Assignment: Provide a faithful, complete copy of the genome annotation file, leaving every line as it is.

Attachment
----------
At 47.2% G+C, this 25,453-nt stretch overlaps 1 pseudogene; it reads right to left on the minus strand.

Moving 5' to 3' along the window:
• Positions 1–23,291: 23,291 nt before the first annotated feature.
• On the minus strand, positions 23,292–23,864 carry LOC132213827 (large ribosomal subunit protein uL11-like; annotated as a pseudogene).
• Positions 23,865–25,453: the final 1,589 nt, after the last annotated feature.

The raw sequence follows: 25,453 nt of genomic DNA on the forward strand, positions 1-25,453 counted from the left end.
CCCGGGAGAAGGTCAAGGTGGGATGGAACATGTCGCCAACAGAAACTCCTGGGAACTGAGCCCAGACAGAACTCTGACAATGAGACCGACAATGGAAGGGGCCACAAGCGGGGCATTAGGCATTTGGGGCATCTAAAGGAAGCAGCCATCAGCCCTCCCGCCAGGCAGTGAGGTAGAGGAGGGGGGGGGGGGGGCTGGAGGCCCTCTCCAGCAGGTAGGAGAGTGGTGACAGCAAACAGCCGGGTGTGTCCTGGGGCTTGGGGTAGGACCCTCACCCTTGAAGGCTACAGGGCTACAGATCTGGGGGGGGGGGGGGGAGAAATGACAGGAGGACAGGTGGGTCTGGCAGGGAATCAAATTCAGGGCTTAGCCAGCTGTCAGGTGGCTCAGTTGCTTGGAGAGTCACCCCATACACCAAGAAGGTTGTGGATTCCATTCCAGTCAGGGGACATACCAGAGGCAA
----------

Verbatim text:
At 47.2% G+C, this 25,453-nt stretch overlaps 1 pseudogene; it reads right to left on the minus strand.

Moving 5' to 3' along the window:
• Positions 1–23,291: 23,291 nt before the first annotated feature.
• On the minus strand, positions 23,292–23,864 carry LOC132213827 (large ribosomal subunit protein uL11-like; annotated as a pseudogene).
• Positions 23,865–25,453: the final 1,589 nt, after the last annotated feature.

The raw sequence follows: 25,453 nt of genomic DNA on the forward strand, positions 1-25,453 counted from the left end.
CCCGGGAGAAGGTCAAGGTGGGATGGAACATGTCGCCAACAGAAACTCCTGGGAACTGAGCCCAGACAGAACTCTGACAATGAGACCGACAATGGAAGGGGCCACAAGCGGGGCATTAGGCATTTGGGGCATCTAAAGGAAGCAGCCATCAGCCCTCCCGCCAGGCAGTGAGGTAGAGGAGGGGGGGGGGGGGGCTGGAGGCCCTCTCCAGCAGGTAGGAGAGTGGTGACAGCAAACAGCCGGGTGTGTCCTGGGGCTTGGGGTAGGACCCTCACCCTTGAAGGCTACAGGGCTACAGATCTGGGGGGGGGGGGGGGAGAAATGACAGGAGGACAGGTGGGTCTGGCAGGGAATCAAATTCAGGGCTTAGCCAGCTGTCAGGTGGCTCAGTTGCTTGGAGAGTCACCCCATACACCAAGAAGGTTGTGGATTCCATTCCAGTCAGGGGACATACCAGAGGCAA